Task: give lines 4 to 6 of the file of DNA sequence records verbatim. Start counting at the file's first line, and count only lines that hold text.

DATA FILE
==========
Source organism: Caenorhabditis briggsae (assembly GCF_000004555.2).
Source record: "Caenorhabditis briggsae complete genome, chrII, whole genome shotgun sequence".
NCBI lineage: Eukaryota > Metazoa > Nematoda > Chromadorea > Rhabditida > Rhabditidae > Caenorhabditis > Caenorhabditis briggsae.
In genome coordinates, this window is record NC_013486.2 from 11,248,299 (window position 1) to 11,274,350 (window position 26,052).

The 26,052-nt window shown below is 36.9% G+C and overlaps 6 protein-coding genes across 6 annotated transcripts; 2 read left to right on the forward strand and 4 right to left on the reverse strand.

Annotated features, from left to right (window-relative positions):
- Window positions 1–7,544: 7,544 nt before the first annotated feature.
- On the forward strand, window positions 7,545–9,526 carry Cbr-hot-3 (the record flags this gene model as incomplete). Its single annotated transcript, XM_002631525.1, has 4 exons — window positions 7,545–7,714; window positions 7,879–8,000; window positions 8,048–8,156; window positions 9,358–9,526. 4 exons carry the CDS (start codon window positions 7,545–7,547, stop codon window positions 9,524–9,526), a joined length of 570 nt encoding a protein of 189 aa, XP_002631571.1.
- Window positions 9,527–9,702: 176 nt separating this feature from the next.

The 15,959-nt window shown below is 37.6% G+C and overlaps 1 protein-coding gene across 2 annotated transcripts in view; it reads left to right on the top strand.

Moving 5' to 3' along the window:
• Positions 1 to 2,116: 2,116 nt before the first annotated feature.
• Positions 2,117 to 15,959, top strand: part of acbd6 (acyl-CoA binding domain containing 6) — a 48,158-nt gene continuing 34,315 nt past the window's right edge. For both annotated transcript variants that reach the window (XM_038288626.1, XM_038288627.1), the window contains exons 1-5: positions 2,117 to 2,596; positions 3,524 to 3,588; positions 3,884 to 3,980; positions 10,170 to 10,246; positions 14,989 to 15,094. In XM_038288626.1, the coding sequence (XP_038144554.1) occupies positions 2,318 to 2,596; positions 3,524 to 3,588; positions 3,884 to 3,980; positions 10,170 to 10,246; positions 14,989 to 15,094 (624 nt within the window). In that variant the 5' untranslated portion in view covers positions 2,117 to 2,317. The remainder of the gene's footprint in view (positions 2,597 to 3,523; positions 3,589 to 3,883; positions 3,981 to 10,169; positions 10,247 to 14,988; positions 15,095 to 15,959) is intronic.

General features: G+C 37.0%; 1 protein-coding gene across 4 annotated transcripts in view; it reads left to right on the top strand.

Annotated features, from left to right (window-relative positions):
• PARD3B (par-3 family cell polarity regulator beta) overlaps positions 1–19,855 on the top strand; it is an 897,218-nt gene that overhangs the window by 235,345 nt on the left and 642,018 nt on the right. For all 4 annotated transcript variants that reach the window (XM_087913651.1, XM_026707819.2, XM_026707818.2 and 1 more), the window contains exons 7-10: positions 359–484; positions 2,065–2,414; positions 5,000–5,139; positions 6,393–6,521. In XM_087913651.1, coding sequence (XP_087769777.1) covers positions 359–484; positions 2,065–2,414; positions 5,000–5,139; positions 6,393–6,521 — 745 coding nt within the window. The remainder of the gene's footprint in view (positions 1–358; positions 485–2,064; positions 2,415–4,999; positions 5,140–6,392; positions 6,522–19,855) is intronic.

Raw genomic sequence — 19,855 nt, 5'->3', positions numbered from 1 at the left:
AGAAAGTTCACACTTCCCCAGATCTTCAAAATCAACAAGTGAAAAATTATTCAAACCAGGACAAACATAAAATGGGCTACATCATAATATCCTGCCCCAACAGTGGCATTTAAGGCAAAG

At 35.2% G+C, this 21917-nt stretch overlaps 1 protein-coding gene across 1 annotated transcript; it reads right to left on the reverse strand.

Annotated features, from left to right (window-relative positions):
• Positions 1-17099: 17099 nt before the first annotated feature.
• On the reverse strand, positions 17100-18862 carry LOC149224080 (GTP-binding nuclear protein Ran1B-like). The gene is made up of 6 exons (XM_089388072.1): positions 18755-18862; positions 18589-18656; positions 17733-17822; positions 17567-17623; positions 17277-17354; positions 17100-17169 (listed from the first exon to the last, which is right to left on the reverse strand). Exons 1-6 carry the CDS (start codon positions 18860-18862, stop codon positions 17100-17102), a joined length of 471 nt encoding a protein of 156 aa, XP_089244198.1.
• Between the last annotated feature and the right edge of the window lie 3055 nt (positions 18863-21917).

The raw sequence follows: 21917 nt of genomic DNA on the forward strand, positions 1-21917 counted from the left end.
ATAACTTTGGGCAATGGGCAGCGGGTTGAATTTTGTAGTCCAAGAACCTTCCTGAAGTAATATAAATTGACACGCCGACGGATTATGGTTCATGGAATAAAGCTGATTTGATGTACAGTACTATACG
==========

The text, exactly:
In genome coordinates, this window is record NC_013486.2 from 11,248,299 (window position 1) to 11,274,350 (window position 26,052).

The 26,052-nt window shown below is 36.9% G+C and overlaps 6 protein-coding genes across 6 annotated transcripts; 2 read left to right on the forward strand and 4 right to left on the reverse strand.

Annotated features, from left to right (window-relative positions):